State Library of Victoria > La Trobe Journal

No 45 Autumn 1990

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Dealing With Documents

WHAT IS A DOCUMENT? This is one of the most challenging questions in the world of library conservation. The Pocket Oxford Dictionary definition begins:
1. n[oun] Something that furnishes evidence esp. a legal deed or other piece of writing …
Batman's Deed of Melbourne is regarded as one of the treasures of the State Library of Victoria, though not for any legally binding authority it may have. It is interesting from a conservation viewpoint to consider its physical characteristics in their historic and social contexts. When it was required to form part of Images of Melbourne, an exhibition of over 800 items from private and public archives in the Myer Mural Hall and Gallery, Melbourne, 18–30 May, 1981, it became necessary to flatten it. Being the first genuine parchment that I had dealt with, it was a memorable experience, especially in light of later knowledge.
The overall dimensions of this single membrane are 35cm by 67cm but it had been tightly folded into a parcel measuring 12cm by 23cm. At some time during storage it had been water damaged, distorting it further at the folds. The procedure adopted to overcome these problems is fairly standard and draws on knowledge of the manufacture of parchment or vellum — that is, untanned skin treated with lime and then stretched on a frame and scraped to remove hair, flesh etc. Conservation treatment of parchment begins with testing solubility of inks, surface cleaning and close observation of wax seals. The membrane may then be humidified, relaxed and gently drawn out under tension using padded bulldog clips or similar attached by elastic bands to pegs around the perimeter. Acidity is not a problem due to the lime used in the preparation of the skin.
During three weeks placement at British Library Western Manuscripts Conservation Workshop as part of my studies at Camberwell School of Art and Crafts, I gained fairly intensive experience of this material and learned that most skins can be treated rather routinely. They were carefully relaxed with a damp sponge and lightly pressed between blotters. This sounds a little easier than in practice. The things to be wary of are excess moisture and pressure which can turn the parchment, or parts thereof, translucent.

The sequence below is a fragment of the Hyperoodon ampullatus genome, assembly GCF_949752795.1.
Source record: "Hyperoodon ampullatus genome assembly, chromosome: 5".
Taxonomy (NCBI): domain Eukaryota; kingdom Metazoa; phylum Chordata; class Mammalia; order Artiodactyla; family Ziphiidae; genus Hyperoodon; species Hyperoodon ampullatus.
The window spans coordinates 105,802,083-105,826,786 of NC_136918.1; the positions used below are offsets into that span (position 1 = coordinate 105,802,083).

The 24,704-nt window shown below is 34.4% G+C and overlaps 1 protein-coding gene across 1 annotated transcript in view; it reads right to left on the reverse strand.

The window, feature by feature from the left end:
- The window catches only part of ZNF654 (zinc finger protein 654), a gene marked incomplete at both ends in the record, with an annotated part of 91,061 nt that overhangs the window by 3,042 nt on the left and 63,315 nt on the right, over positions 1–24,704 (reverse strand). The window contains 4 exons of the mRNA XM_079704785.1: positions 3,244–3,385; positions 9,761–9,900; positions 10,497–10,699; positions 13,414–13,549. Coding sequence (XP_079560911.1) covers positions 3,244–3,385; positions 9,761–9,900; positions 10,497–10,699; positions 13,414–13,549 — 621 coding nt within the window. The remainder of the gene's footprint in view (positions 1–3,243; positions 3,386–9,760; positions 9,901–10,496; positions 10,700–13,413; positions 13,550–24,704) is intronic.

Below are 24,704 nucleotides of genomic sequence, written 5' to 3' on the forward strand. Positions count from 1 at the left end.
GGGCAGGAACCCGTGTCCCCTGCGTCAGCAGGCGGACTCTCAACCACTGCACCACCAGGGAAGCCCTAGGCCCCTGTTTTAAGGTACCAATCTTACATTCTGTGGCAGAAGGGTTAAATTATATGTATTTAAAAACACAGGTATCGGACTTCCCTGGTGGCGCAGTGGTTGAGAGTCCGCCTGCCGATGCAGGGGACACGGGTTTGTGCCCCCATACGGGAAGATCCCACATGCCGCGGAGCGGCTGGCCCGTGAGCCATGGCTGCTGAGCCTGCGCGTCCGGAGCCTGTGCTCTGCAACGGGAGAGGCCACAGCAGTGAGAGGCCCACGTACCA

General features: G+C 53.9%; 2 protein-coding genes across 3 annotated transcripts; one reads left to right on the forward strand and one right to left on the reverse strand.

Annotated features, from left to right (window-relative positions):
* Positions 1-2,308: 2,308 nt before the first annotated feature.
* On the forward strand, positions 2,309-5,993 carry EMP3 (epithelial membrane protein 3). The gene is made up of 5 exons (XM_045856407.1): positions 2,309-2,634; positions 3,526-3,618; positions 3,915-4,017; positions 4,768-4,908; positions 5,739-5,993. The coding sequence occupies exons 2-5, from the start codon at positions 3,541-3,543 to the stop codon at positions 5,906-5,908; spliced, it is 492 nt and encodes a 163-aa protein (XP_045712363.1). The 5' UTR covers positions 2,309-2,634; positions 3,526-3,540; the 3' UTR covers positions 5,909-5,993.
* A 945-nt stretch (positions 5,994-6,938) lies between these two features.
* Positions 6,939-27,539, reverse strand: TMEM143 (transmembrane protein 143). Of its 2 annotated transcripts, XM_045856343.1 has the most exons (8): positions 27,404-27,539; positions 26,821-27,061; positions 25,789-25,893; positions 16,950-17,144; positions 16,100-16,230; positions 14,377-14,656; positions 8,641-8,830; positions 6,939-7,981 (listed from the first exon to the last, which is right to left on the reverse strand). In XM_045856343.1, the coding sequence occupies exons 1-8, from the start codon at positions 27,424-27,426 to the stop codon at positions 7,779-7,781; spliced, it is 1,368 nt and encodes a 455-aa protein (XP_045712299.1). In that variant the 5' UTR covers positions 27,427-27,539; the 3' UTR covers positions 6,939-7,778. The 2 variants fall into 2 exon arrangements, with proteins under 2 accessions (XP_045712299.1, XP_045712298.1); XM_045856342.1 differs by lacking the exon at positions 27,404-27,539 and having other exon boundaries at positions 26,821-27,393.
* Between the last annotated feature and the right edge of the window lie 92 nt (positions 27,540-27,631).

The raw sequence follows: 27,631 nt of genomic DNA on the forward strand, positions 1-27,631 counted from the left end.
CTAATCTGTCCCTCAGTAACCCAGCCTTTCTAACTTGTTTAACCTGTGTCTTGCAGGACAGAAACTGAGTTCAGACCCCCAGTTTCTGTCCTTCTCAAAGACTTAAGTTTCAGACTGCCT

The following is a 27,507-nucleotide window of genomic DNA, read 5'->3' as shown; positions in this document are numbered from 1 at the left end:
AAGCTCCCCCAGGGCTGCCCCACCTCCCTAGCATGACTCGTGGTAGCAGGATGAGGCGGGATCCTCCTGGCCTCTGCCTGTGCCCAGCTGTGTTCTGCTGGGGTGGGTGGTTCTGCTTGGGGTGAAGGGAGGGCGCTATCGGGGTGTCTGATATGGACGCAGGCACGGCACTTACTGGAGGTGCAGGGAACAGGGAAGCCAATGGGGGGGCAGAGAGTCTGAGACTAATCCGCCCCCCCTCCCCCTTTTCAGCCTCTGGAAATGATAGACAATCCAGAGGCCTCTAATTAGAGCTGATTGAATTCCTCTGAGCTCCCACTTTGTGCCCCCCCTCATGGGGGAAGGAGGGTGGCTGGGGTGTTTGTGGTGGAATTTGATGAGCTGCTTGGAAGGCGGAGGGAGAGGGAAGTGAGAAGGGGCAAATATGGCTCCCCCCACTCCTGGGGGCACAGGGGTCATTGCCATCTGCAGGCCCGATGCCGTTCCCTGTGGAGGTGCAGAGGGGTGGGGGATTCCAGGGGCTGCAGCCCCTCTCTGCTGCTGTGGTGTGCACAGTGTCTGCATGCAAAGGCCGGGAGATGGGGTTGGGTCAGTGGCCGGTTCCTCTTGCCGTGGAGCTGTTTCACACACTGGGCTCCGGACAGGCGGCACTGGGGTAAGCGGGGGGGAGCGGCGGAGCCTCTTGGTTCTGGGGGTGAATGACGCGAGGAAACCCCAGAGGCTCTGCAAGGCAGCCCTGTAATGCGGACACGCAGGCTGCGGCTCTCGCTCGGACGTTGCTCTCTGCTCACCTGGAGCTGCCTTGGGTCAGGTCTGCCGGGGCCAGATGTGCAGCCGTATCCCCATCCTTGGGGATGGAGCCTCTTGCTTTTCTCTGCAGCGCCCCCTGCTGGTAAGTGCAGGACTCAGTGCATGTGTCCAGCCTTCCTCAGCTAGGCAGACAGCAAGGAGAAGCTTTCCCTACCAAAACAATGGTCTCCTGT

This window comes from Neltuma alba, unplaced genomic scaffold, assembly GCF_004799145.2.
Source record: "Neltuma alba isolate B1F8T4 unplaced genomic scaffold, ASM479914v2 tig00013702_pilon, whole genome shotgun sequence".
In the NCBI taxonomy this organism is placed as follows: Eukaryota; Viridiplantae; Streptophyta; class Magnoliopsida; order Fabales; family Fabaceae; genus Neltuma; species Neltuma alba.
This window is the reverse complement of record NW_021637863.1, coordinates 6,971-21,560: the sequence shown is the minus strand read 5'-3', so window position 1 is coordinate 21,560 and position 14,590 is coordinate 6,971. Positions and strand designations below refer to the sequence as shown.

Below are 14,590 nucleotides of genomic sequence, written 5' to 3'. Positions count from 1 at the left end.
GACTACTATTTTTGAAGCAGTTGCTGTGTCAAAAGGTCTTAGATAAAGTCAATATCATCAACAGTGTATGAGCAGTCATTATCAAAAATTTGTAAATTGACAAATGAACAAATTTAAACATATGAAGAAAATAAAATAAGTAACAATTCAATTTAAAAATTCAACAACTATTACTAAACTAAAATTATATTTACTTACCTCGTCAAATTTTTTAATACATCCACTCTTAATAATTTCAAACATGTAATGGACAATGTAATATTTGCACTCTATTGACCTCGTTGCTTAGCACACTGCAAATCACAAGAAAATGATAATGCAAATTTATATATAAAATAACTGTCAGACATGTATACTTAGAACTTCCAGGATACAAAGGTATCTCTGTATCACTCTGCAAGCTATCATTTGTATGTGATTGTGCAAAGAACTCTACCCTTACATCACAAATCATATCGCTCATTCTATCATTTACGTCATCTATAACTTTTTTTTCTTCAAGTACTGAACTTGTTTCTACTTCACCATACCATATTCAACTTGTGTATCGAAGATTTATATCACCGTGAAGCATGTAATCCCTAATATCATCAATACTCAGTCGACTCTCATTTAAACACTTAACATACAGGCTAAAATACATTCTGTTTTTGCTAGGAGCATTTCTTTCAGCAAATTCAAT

Wet parchment will distort considerably if not controlled. Under no circumstances should the skin be ironed, as this will cause the affected part to skrink and surrounding areas to pucker.
Fortunately my initial experience with parchment was a success and instead of being confined to a 13cm by 24cm bookcloth wallet, Batman's Melbourne Deed is now stored flat in a plan chest within a melinex sleeve and portfolio. The Australian Manuscripts Collection, holds one of three original sets of the Melbourne and Geelong deeds and further details are to be found in Victoria's Treasures from the La Trobe Collection, State Library by Anne Glover.1
Over the years the State Library of Victoria has produced a number of reproductions of the Melbourne and Geelong Deeds. In 1989 an enquiry about the authenticity of what the owner hoped was an important document resulted in a sobering lesson for him. He had purchased in good faith, from an erstwhile friend and dealer, a framed black and white reproduction of the deed, with mottled staining and discolouration. Even cursory examination revealed it to be a photocopy (not even a printed reproduction). Out of the frame it was obvious that a felt-tip pen had been used over the seals. A crude attempt at deception.
Photocopies do have their place however, and a document likely to be frequently referred to will be spared much wear and tear if the original is carefully copied then put away.
Reflecting on a direction for this article a number of points emerged that now bring in the active part of the Pocket Oxford definition:
2. v[erb] t[ransitive] Furnish (contention, description, agent, ship, &c) with proofs, illustrations, certificates, or other dd.
Documentation for the conservator implies keeping good records of treatments. Any chemicals, pigments, adhesives or consolidants used or materials added should be noted. An identifying symbol or number pencilled on the object that refers to conservation records will assist in later assessment of treatments. Documentation may include other information. As has been observed — “… the conservator is in an unusually advantageous position to compile scholarly data which might otherwise not be forthcoming.”2 Suspicions that may be raised-regarding the attribution of certain works to a particular artist, or words to a particular author, may be investigated through scientific means such as analyses of paper furnish (the ingredients in the beater which, when added together, give a specific